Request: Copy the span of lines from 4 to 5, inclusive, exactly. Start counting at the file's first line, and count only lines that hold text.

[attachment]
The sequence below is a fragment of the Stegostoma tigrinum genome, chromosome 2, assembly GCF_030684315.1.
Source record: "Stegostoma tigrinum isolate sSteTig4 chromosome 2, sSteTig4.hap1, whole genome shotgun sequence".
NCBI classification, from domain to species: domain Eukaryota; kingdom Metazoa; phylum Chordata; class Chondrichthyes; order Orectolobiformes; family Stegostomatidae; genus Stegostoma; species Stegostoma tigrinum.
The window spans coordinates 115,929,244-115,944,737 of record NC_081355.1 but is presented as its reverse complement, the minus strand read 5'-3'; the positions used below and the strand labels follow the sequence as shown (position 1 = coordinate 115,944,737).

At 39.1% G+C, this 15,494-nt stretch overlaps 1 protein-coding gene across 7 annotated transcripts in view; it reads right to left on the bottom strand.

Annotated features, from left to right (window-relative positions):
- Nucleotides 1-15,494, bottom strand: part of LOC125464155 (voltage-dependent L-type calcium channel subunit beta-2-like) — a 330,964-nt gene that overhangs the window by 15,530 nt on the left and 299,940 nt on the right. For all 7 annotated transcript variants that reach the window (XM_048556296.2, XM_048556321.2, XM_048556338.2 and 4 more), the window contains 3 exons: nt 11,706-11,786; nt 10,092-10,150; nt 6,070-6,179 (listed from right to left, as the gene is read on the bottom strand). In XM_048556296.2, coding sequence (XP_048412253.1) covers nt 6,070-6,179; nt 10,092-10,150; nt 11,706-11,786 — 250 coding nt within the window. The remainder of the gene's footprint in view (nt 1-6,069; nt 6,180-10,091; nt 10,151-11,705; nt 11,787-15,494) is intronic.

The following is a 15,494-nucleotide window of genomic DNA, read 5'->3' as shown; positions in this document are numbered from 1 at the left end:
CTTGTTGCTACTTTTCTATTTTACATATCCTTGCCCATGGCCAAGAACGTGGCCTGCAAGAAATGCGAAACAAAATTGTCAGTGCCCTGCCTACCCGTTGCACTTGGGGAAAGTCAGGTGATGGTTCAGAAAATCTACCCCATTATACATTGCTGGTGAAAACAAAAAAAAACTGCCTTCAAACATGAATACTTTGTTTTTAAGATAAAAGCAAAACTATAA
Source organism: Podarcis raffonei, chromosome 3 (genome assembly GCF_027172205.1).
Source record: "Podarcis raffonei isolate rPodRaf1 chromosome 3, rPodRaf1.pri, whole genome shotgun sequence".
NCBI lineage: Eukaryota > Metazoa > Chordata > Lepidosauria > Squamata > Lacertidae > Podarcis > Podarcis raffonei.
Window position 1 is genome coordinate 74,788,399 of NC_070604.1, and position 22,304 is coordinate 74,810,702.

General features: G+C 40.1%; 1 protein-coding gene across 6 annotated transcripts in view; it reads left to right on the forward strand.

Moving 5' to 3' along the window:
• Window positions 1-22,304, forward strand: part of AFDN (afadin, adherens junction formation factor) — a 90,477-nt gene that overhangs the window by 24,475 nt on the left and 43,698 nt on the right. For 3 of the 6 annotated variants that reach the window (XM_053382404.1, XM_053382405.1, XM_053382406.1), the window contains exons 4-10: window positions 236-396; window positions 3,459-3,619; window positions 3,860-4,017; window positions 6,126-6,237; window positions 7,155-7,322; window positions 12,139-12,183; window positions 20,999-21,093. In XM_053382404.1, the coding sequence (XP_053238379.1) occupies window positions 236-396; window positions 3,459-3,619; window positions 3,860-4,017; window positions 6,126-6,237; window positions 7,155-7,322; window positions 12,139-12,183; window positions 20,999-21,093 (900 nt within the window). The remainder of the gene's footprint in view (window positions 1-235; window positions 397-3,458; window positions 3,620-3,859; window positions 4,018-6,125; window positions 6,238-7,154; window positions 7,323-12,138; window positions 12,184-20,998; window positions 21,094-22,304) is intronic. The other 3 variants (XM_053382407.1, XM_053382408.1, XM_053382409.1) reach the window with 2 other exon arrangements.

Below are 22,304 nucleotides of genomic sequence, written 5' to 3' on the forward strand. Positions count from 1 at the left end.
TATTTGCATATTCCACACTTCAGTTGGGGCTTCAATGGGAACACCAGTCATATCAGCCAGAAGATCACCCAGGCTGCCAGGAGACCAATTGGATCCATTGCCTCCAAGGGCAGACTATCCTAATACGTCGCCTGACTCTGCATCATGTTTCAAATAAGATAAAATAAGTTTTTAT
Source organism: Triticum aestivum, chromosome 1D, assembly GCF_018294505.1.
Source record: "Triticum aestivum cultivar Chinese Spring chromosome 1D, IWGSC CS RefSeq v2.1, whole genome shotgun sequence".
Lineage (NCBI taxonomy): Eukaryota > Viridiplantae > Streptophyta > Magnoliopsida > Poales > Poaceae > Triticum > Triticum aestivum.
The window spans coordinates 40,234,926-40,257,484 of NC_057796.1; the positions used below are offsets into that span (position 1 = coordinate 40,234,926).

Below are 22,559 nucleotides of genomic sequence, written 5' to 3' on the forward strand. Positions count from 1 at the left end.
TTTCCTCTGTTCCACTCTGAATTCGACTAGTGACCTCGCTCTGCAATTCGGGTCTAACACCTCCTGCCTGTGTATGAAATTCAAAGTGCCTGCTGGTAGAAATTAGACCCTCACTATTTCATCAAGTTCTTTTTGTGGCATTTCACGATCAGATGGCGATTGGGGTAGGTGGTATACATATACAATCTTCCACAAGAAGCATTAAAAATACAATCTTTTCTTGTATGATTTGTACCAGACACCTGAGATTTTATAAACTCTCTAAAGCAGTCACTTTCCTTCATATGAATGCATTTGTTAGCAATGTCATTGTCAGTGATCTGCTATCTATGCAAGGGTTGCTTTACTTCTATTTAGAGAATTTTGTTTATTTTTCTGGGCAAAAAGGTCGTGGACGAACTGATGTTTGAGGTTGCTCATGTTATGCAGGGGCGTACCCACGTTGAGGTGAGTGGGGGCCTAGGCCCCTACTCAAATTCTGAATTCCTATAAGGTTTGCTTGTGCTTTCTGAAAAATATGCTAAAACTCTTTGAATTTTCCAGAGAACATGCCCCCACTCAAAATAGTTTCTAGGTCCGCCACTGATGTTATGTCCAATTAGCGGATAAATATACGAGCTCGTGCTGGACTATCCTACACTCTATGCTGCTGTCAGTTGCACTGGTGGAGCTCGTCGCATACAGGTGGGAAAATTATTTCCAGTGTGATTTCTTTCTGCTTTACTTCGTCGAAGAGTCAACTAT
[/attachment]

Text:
The window spans coordinates 115,929,244-115,944,737 of record NC_081355.1 but is presented as its reverse complement, the minus strand read 5'-3'; the positions used below and the strand labels follow the sequence as shown (position 1 = coordinate 115,944,737).

At 39.1% G+C, this 15,494-nt stretch overlaps 1 protein-coding gene across 7 annotated transcripts in view; it reads right to left on the bottom strand.